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The two question! Die and Temp...

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  • Core
  • GPUs
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September 26, 2009 12:26:10 AM

Well i have two question!

1. what does the die of the CPU or GPU have to do with it i see people all the time saying that the new GPU/CPU are 40nm and not 55nm and i dont get the diffarence! )i thought the smaller the better because less heat but i went for a tour to intel and they told me there that the smaller the hoter it gets so im really not sure !)

2. i have a core i7 920 at 3.33 and its running
CPU 29c
VREG 50c
System 31c

CPU Core 1 46
CPU Core 2 44
CPU Core 3 45
CPU Core 4 41

after playing section 8

is this good or should i underclock it ?


Thanks again!

More about : question die temp

a b à CPUs
September 26, 2009 1:38:32 AM

Well for question 1: Who ever told you on that tour that the smaller the die make the more heat it make (in my option) doesn't know what they where talking about. If that was the case then my 90nm (single core) HT p4 Prescott (nicknamed presshot and for a good reason) would be running cooler than a core i7 (45nm). Although it not.

Question 2: Well we cant really tell by those temps. you need to run a CPU stress program like prime 95. Run Prime 95 on Small FTT (or something like that, forgetting the right test) for 7 - 10mins. When you reach the 7 to 10 min mark take a reading of the core temps. that will tell if you have a temp problem or not.

For you need a really good Temp guide for the i7 the head to this link
http://www.tomshardware.com/forum/221745-29-sticky-core...
(made by CompuTronix)

September 26, 2009 1:00:27 PM

Well thanks a lot ! this really was info i was looking for and i will post a prime 95 10min test in just a few minutes lol around like 1 min from now!

Related resources
September 26, 2009 1:21:44 PM

This is whats going on!
its prime and core temp and evga leet tuning and this is after prime is running for 10 minutes

So thanks and hope to hear from you soon!

a b à CPUs
September 26, 2009 4:32:03 PM

ilikegirls said:
its prime and core temp and evga leet tuning and this is after prime is running for 10 minutes
Those temperatures are not unreasonable for a fully loaded CPU. The CPU won't even throttle down from "turbo" mode to "non-turbo" mode until the case temperature hits about 70C, and the case temperature is generally about 5C lower than the core temperatures.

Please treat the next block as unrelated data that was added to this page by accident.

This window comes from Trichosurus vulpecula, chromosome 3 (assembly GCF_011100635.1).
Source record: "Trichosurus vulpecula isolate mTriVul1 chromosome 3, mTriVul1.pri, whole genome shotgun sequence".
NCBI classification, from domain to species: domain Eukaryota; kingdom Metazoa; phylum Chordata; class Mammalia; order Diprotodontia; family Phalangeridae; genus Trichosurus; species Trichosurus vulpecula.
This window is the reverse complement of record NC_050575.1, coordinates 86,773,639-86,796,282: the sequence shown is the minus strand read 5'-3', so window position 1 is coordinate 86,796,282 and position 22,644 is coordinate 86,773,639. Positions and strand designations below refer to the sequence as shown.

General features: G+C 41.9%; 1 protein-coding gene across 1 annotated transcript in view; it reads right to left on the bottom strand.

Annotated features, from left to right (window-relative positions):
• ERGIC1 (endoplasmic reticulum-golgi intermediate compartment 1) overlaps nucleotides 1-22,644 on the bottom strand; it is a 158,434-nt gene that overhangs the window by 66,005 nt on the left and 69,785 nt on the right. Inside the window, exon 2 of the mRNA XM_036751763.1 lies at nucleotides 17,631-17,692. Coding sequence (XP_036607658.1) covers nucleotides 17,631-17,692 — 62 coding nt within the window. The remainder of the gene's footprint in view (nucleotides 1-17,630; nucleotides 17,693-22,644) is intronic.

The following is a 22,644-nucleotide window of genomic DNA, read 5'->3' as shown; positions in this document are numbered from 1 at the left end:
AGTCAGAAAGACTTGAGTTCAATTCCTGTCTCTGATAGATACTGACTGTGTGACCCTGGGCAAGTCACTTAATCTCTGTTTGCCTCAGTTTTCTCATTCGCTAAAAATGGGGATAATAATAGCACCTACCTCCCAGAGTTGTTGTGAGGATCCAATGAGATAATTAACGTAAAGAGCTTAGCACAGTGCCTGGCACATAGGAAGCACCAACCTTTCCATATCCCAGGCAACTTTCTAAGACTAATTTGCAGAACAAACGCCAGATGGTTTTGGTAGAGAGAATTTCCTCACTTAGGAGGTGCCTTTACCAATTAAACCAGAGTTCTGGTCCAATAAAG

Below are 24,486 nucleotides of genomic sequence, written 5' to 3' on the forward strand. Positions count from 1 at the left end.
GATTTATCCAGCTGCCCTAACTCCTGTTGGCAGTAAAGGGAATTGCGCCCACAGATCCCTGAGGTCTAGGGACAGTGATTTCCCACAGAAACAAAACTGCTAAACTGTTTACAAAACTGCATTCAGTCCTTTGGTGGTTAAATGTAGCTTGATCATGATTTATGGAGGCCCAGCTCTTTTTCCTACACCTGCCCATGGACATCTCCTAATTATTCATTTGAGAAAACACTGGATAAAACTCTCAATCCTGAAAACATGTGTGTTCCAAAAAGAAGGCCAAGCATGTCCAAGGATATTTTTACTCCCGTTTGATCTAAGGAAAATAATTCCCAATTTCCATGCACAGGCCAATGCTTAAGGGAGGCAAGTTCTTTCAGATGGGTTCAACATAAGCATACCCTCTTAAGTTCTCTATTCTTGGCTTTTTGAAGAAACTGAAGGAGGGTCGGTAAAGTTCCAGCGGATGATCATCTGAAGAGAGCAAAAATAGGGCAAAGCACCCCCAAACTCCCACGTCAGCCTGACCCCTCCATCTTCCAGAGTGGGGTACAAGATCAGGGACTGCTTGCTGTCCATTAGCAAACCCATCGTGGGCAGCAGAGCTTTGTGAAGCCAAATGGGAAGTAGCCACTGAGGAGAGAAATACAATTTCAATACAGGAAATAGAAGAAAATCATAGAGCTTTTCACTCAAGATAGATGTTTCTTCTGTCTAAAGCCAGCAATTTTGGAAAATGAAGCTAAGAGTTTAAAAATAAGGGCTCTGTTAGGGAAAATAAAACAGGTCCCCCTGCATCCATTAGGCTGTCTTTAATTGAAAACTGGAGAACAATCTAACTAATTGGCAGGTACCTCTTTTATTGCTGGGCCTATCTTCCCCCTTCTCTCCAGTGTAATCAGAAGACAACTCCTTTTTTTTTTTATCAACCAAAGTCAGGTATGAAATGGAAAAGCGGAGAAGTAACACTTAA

September 26, 2009 6:53:32 PM

Cool thanks a lot!
a b à CPUs
September 27, 2009 2:26:16 AM

sminlal said:
Those temperatures are not unreasonable for a fully loaded CPU. The CPU won't even throttle down from "turbo" mode to "non-turbo" mode until the case temperature hits about 70C, and the case temperature is generally about 5C lower than the core temperatures.

sminlal,

Many individuals could be easily confused by your description. Case? Which case? Computer case or CPU case (entire processor)? As I've stated in countless threads, since temperatures are all about specifications, it's very important to be specific, otherwise, the topic makes about as much sense as apples and oranges thermal fruit salad in a blender.

My objective is to assure that enthusiasts understand Intel's specifications, standards and test methods, so they can better decide how to apply and manage their overclocking options.

From Intel's Processor Spec Finder - http://processorfinder.intel.com/List.aspx?ParentRadio=...

All Core i7 variants:

Vcore Max 1.375v
Tcase Max (CPU temperature) 68c
Tjunction (Core temperature) 73c

From the Core i7 and Core 2 Temperature Guide - http://www.tomshardware.com/forum/221745-29-sticky-core...


"Section 1: Introduction

Core i and Core 2 processors have 2 different types of temperature sensors; a CPU case (not computer case) Thermal Diode centered under the Cores, and Digital Thermal Sensors located on each Core. The case Thermal Diode measures Tcase (Temperature case), which is CPU temperature, and the Digital Thermal Sensors measure Tjunction (Temperature junction), which is Core temperature. Since these sensors measure 2 distinct thermal levels, there is a 5c temperature difference between them, which is Tcase to Tjunction Gradient. Core i7’s / i5’s and Core 2 Quad’s have 1 Tcase and 4 Tjunction sensors, while Core 2 Duo's have 1 Tcase and 2 Tjunction sensors ...

... The monitoring utilities provided by motherboard manufacturers monitor CPU temperature, while some popular freeware utilities monitor Core temperatures ... Real Temp ... is recommended for users interested in monitoring Core temperatures only ... SpeedFan monitors Tcase (CPU temperature) and Tjunction (Core temperature) ... "


The Thermal Specification shown in Intel's Processor Spec Finder is Tcase Max (CPU) not Tjunction (Core), which is a very common misconception among most enthusiasts. Since there's a 5c gradient between the CPU sensor and the Core sensors, (shown in the following Intel document) - http://arxiv.org/ftp/arxiv/papers/0709/0709.1861.pdf - just add 5c to the value shown in the Spec Finder to determine the corresponding Core temperature, which is 73c for all Core i7 9xx variants.